It’s a big week for debuts on the Billboard album chart—six of the top 10 are new entries—but the unbeatable beast that is Frozen continues its dominance on top.
Tag: Johnny Cash (1-5 of 5)
There’s new never-before-heard music coming from Johnny Cash.
Cash’s estate is releasing Out Among the Stars, an album he recorded with Billy Sherrill in the early 1980s that was never released by Columbia Records, then disappeared when the company dropped Cash in 1986. Turns out Cash and his wife, June Carter Cash, stashed the tapes – along with just about everything else that came into their possession. READ FULL STORY
Depeche Mode's Dave Gahan on 'Delta Machine,' inspiring Frank Ocean, and what his band has in common with Led Zeppelin
Depeche Mode just released their 13th album Delta Machine, their strongest outing of the 21st century. Though they’ve been at it for over three decades, they show few signs of slowing and remain as relevant as ever: They’re constantly being covered (“Just Can’t Get Enough,” the band’s first single, showed up this season on Glee), and as frontman Dave Gahan points out, also regularly providing inspiration for a new generation of boundary-pushing artists.
EW: Your new album Delta Machine was made both in New York, where you live, and in California where Martin Gore has his studio. How does Depeche Mode work being a bi-coastal operation?
Dave Gahan: Depeche Mode is a bit of a revolving door when it comes to other people that work on our record since Alan Wilder left the band 20 years ago. We’ve had to adapt to different ways of working on things. This time we worked with Chris Berg who is a Swedish musician, and he’s worked with bands like Fever Ray and the Knife. He does sort of hardcore electronic stuff. He fit right in, he knew exactly what he was doing, he was very bold, he had great ideas. Martin and I both need a different angle, and that’s what makes it interesting. But to answer your question, yes, Martin’s out there in California, I’m here in New York, so basically we just the recording in half. He has a nice studio in his house, too. This record was really kind of a pleasure to make with Martin. He’s in great shape, he’s writing great songs. He’s as positive as we get as musicians. We’ve come a long way together, we see our strengths and we’ve come to this place where we have a very strong musical bond. I think that just happens with time. Being in a band, you spend the first 10 years chasing something. You spend the next 10 years trying to hold onto it. We’ve spent the last 10 years just kind of doing our own thing. I think there’s a great strength in having the courage and also having the support to do what you want to do when you’re an artist in any way shape or form. And we’ve been lucky to have some great people working with us.
You say you and Martin are positive, but Delta Machine is still pretty dark. Where does that come from?
That’s just in us. READ FULL STORY
country’s No. 1 album for the second week in a row, but now she’s the youngest person to ever win BMI’s Country Songwriter of the Year award. At age 20, Swift beat out previous record holders Bill Anderson, who won at 23 in 1960, and Johnny Cash, who won at 24 in 1956. Swift also took home the BMI Award for Country Song of the Year for “You Belong With Me,” which makes her the first songwriter to win that award three times in a row. Watch the video for her award-winning tune below. READ FULL STORYIt’s a good time to be Taylor Swift! Not only does the young star have the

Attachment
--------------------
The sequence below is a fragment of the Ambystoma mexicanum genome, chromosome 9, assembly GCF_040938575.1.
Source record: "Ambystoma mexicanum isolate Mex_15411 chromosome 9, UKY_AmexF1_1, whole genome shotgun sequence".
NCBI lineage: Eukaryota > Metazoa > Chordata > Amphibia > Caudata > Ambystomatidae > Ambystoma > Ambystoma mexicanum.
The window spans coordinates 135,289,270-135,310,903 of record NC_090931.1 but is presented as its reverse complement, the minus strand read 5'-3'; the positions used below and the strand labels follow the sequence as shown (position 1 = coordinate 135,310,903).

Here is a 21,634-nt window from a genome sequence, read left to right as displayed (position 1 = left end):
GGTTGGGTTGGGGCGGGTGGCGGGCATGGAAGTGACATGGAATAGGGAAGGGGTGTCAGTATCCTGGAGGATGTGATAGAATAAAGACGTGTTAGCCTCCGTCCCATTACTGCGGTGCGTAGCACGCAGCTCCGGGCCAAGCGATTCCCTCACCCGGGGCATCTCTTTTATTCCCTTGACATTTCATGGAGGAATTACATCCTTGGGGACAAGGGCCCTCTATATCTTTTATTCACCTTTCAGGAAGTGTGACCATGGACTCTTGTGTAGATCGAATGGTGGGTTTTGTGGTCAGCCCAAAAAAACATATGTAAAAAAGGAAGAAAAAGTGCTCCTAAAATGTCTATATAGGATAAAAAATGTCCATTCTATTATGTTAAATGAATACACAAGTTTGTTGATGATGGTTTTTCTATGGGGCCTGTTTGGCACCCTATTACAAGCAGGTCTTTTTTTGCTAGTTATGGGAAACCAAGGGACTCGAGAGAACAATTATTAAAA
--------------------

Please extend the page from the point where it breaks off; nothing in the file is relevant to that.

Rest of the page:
Memo to all artists planning their next releases: Think twice before dropping your album any time near when Sade has a new one on shelves. The British soul act is ruling the new Billboard 200 albums chart for a third week straight after selling another 127,000 copies of Soldier of Love, according to Nielsen SoundScan. For now, at least, Sade is proving unstoppable.
Lady Antebellum are also doing pretty well for themselves on the charts. Just like last week and the week before, the country trio is close behind Sade at No. 2 with 118,000 copies sold of Need You Now. It remains to be seen whether they can surge back and recapture No. 1, where they resided for two weeks in February, but that prospect is looking less likely by the minute.
The first new entry on this week’s chart is Johnny Cash, whose latest posthumous album, the critical favorite American VI: Ain’t No Grave, checks in at No. 3 with 54,000 sold. With powerhouses like Sade and Lady A still going strong but not much of anything else out there, that’s enough for a solid bronze finish.
Down at No. 10 we find Alkaline Trio, whose This Addiction moved a modest but respectable 26,000. No other new entries made it into the top 20 this week.
What do you think of these results? Did you buy any of these albums last week? How long do you think Sade and Lady Antebellum’s No. 1/No. 2 stalemate can last?
(Follow the Music Mix on Twitter: @EWMusicMix.)
More from EW.com’s Music Mix:
Sade fends off Lady Antebellum to rule the albums chart again
Jack Johnson talks new album, new tour, new (lack of) haircut
Stream new Rogue Wave ‘Stars and Stripes’ here: A Music Mix exclusive
Chilly B of Newcleus dies at age 47
‘Glee’ cast hits the road this spring: Live tour dates announced
Latest Videos in Music
- 'Doctor Who': Peter Capaldi and Jenna Coleman EW portraits
- 'Goldfinch' movie: Let's pick our dream cast
- 'Into the Woods': 10 new production photos
- 'Interstellar': Comic-Con trailer lands online
- Daniel Radcliffe: How Spider-Man let him be a fly on the wall in S.D.
- 'Divergent' disturbing deleted scene: Get an eyeful
- Comic-Con 2014 star portraits
- 'Walking Dead': Andrew Lincoln on Rick juggling brutality/humanity